Why not try real solutions?
Spokane could just decide to love its community more. Everyone wants less crime, but leaning on police to do all the work just creates more prisoners. We need to actually invest in our community; in each other.
In April 2016, Spokane County was awarded a $1.75 Million MacArthur Foundation Safety and Justice Challenge Grant. The grant application was spearheaded by the Spokane Regional Law and Justice Council (SRLJC). Prior to receiving the grant, members of the Spokane community were invited, recruited actually, to participate in community forums and meetings where we heard about the SRLJC‘s proposed commitment to reducing the county’s jail population and the over-representation of people of color, and their desire to have community members actively engaged with them in the process.
The diverse group of community members that participated in the lead up to the grant application was enthusiastically supportive of the SRLJC’s efforts. In fact, it was this high level of engagement by the Spokane community, initially prized by the SRLJC and recognized in their grant application, that was touted by the MacArthur Foundation as one of the factors behind its decision to award the highly competitive grant to Spokane.
However, in the two years that have passed since Spokane received the MacArthur Foundation grant, the enthusiasm from many of the community members who were initially engaged with the SRLJC has been replaced with frustration, dissatisfaction and disappointment.
One of the primary frustrations has been the community’s perception that there is a lack of transparency and accountability from the SRLJC regarding its work in general, and the MacArthur Foundation grant in particular, and that the community’s desire to be collaborative partners in the jail reform process has been met with resistance, deflection, avoidance, and at times with what has appeared to be outright hostility.
Among other things, community members have been repeatedly making the same two requests of the SRLJC. To no avail.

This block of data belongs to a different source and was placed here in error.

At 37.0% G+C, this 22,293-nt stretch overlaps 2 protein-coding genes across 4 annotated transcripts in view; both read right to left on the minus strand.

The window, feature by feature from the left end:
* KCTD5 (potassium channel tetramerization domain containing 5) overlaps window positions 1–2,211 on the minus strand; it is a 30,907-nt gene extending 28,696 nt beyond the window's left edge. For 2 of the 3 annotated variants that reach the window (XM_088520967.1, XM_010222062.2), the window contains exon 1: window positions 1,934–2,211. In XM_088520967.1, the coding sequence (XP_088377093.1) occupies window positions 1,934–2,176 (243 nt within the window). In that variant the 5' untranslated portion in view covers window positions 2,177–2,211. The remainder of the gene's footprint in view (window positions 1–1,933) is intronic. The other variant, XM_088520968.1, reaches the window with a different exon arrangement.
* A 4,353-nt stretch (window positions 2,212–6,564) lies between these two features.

The MacArthur Foundation grant application stated the following:
“Embracing a data driven approach, we will continue collection of race/ethnicity data across all decision points, and will expand beyond current collection points as well. Using Phase I baseline data, we will collect and provide data on a quarterly basis to the following committees for review, feedback and solutions: RED subcommittee; Spokane Regional Law and Justice Council (SRLJC); Smart Justice Spokane*, Spokane Alliance*, and the local NAACP. Training will be provided to departments at major data entry points (e.g. law enforcement, jail booking) to ensure proper race/ethnicity data is collected.”
We are not aware that this has taken place and as a result we are asking again for data across all decision points, that is disaggregated (by race, ethnicity, gender, and age), and we are specifically asking for disaggregated data from all judges in the city of Spokane and the County, from the year 2000-Present regarding the following: Crimes, Judgments, Assigned Amount of Legal Financial Obligations (LFO’s), Set Bail and Length of Sentence.
In the interest of transparency and accountability, members of the community have repeatedly asked for a record of how the $1.75 Million MacArthur Foundation grant funds have been spent to date. How does that spending compare to the grant application and how has that spending impacted Spokane’s jail population?
We, the undersigned, are publicly making these same requests again and we encourage others in the community to do the same. Our intention is not to be combative or adversarial, but as was stated in the SRLJC MacArthur Foundation grant application, “continuing to work with our active community groups should allow us to make significant progress in reducing racial/ethnic disparities.” However, successfully working with the Spokane community is not a given. It requires mutual respect, meaningful participation, transparency and accountability. We are requesting all four.
For more information about the MacArthur Foundation Safety and Justice Challenge Grant and the Spokane Regional Law and Justice Council, including dates and times of monthly meetings, visit Spokane County’s website.
Spokane Area NOW
National Organization for Women
Peace and Justice Action League (PJALS)
Interim Executive Director
Tenants Union of Washington
Commissioner (Eastern Washington)
Washington State Commission on African American Affairs
Chair, Political Action Committee
Spokane Community Against Racism (SCAR)
Rev. Walter Kendricks
Pastor, Morning Star Missionary Baptist Church
President, Spokane Minsters’ Fellowship
I Did The Time
Center for Justice
Ron Toston, Devon Wilson
Smart Justice Spokane
Larry Valdez, Vang Xiong
Coalition of Color